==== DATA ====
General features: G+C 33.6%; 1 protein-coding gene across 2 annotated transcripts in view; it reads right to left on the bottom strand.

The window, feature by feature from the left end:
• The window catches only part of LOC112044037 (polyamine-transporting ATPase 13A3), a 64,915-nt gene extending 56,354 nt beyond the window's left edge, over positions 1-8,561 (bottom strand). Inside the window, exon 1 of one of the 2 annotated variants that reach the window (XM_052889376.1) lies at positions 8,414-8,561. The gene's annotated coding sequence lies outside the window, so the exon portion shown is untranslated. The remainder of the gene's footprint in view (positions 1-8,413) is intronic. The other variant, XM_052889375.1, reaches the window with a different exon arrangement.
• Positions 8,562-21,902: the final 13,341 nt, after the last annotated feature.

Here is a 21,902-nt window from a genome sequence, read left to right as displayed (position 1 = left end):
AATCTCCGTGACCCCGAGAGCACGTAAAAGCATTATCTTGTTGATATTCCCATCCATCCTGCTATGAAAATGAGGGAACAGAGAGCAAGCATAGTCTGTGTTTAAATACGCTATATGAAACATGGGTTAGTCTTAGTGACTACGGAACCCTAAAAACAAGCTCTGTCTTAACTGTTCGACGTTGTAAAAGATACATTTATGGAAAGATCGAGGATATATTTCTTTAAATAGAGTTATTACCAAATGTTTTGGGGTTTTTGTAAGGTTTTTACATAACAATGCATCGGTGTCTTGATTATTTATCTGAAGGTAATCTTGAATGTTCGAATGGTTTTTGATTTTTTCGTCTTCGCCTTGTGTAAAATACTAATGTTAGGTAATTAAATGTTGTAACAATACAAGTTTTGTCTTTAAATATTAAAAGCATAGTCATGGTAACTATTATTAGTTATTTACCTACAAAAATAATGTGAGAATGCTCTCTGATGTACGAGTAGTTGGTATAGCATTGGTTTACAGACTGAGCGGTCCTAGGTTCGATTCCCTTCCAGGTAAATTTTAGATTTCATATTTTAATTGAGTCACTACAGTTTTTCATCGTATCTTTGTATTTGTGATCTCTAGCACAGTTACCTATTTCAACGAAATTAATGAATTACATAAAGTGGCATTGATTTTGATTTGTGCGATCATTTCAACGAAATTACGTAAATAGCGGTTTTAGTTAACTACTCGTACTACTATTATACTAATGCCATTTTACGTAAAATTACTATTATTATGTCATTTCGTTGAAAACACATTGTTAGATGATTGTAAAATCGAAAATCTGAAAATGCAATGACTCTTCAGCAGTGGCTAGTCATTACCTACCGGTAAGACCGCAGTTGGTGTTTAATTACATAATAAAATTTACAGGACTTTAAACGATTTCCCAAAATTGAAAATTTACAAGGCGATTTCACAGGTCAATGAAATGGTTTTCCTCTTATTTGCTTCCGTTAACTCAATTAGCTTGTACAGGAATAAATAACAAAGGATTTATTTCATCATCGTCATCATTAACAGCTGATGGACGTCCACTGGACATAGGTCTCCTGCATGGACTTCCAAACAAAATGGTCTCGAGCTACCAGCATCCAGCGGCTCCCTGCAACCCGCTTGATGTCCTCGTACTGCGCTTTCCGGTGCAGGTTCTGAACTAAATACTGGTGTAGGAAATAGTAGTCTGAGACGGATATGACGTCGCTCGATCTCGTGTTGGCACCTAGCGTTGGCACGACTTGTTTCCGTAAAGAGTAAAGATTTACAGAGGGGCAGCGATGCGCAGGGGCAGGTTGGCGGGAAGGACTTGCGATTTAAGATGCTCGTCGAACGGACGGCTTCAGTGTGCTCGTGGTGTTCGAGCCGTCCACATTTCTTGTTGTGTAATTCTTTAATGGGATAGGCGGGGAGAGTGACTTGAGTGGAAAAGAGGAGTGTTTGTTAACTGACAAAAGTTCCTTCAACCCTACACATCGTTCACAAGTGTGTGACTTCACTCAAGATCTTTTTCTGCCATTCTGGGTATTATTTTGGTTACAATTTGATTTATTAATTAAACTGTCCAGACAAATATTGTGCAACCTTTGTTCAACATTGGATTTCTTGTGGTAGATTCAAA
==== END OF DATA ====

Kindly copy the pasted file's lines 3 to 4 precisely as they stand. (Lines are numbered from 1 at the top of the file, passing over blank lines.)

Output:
• The window catches only part of LOC112044037 (polyamine-transporting ATPase 13A3), a 64,915-nt gene extending 56,354 nt beyond the window's left edge, over positions 1-8,561 (bottom strand). Inside the window, exon 1 of one of the 2 annotated variants that reach the window (XM_052889376.1) lies at positions 8,414-8,561. The gene's annotated coding sequence lies outside the window, so the exon portion shown is untranslated. The remainder of the gene's footprint in view (positions 1-8,413) is intronic. The other variant, XM_052889375.1, reaches the window with a different exon arrangement.
• Positions 8,562-21,902: the final 13,341 nt, after the last annotated feature.